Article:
To these particular services, I think I might
add the establishment of our University, as
principally my work, acknowledging at the
same time, as I do, the great assistance received
from my able colleagues of the Visitation.
But my residence in the vicinity
threw, of course, on me the chief burthen of
the enterprise, as well of the buildings as of
the general organization and care of the
whole. The effect of this institution on the
future fame, fortune and prosperity of our
country, can as yet be seen but at a distance.
But an hundred well-educated youth, which it
will turn out annually, and ere long, will fill
all its offices with men of superior qualifications,
and raise it from its humble state to an
eminence among its associates which it has
never yet known; no, not in its brightest
days. That institution is now qualified to
raise its youth to an order of science unequalled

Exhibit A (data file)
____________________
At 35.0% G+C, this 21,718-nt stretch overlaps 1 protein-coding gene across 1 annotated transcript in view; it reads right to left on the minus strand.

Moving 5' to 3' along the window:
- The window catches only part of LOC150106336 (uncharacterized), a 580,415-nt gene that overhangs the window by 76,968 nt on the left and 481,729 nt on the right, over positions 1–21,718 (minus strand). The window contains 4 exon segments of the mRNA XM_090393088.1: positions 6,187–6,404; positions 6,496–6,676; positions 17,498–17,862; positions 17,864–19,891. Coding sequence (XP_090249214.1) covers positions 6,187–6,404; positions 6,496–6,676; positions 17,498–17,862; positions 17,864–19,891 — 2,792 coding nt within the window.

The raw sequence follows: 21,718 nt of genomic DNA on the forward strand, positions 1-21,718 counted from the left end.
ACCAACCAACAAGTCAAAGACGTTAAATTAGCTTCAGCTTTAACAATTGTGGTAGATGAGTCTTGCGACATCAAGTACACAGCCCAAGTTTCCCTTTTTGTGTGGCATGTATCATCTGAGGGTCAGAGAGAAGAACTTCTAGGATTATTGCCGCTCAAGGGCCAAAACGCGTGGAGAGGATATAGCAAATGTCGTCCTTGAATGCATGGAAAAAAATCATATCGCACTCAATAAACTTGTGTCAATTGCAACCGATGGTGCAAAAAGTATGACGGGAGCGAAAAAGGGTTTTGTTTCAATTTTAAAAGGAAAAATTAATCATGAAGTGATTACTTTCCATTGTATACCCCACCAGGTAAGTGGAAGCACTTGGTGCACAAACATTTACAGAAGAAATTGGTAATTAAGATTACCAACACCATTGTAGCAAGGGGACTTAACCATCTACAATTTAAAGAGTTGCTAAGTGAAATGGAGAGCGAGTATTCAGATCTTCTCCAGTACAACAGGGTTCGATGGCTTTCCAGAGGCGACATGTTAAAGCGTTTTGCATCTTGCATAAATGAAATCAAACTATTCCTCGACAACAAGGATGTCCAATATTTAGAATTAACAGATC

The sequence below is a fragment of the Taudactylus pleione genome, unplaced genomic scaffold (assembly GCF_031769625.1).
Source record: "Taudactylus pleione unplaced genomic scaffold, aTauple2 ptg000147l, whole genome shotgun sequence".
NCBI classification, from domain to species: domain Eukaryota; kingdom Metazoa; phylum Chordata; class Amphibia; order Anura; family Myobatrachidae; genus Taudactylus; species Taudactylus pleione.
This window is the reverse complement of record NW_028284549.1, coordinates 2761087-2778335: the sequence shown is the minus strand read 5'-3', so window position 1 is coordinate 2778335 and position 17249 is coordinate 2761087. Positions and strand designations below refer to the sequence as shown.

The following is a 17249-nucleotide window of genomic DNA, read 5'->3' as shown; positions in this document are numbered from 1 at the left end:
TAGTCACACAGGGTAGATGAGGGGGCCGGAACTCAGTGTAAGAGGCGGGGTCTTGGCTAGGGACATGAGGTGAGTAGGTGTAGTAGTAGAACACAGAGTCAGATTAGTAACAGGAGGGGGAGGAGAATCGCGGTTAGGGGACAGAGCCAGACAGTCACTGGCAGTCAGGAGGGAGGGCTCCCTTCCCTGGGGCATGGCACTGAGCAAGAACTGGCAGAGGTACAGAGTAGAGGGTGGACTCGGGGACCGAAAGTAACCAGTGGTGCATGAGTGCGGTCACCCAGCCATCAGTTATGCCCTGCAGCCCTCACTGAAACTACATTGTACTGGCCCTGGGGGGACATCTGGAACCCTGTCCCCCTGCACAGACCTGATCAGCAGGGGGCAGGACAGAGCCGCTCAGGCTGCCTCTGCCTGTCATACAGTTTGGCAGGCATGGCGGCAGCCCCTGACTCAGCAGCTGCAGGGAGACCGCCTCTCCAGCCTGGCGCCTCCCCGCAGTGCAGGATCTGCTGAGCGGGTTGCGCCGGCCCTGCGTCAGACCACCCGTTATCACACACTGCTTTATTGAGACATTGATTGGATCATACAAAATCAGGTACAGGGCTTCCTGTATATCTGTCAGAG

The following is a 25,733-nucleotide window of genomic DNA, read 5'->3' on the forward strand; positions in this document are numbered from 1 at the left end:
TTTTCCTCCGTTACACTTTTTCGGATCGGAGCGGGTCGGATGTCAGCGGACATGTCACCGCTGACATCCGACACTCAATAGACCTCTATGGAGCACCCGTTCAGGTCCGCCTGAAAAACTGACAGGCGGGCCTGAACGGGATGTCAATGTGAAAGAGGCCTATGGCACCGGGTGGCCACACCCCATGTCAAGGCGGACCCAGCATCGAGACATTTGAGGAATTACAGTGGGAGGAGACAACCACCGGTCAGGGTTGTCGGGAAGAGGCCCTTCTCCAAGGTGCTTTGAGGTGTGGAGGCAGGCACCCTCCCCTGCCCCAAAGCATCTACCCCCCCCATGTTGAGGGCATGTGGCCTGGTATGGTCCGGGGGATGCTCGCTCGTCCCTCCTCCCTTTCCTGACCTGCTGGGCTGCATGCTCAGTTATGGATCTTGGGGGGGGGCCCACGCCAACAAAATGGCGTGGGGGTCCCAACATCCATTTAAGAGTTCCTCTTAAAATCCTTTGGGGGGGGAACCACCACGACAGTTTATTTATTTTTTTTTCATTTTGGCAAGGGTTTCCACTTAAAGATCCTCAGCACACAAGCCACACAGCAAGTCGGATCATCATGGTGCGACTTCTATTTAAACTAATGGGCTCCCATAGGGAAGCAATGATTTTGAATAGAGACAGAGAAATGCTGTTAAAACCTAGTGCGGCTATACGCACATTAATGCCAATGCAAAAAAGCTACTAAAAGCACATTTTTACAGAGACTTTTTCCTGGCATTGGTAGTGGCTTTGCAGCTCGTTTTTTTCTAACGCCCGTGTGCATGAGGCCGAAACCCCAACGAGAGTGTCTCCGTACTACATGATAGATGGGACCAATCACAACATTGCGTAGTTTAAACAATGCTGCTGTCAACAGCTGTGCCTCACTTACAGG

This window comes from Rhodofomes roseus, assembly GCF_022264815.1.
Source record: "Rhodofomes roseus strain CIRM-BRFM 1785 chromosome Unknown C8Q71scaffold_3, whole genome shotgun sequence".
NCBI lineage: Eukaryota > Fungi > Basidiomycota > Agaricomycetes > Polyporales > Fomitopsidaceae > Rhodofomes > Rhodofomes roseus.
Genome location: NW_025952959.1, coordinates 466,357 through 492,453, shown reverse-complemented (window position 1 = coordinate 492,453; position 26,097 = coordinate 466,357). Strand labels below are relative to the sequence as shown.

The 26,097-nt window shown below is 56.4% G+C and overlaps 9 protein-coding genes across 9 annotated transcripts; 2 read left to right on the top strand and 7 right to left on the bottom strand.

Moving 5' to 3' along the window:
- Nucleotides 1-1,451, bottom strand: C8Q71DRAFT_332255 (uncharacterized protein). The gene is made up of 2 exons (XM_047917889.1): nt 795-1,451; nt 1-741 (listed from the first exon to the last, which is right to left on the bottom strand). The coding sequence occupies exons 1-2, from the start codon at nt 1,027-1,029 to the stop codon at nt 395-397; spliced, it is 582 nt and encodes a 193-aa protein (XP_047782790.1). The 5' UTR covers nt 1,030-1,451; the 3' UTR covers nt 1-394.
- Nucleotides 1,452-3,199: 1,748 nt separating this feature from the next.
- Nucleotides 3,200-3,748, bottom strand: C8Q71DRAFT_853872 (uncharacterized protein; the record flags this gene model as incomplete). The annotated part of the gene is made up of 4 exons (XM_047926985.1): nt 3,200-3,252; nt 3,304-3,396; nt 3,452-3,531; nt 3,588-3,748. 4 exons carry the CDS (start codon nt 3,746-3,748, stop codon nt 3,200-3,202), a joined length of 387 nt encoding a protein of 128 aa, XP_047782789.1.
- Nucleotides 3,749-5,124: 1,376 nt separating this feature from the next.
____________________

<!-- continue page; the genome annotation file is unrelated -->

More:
in any other State; and this superiority
will be the greater from the free range
of mind encouraged there, and the restraint
imposed at other seminaries by the shackles
of a domineering hierarchy, and a bigoted adhesion
to ancient habits. Those now on the
theatre of affairs will enjoy the ineffable happiness
of seeing themselves succeeded by sons
of a grade of science beyond their own ken.
Our sister States will also be repairing to the
same fountains of instruction, will bring
hither their genius to be kindled at our fire,
and will carry back the fraternal affections
which, nourished by the same Alma Mater, will knit us to them by the indissoluble bonds
of early personal friendships. The good Old
Dominion, the blessed mother of us all,
will then raise her head with pride among
the nations, will present to them that splendor
of genius which she has ever possessed,
but has too long suffered to rest uncultivated
and unknown, and will become a centre of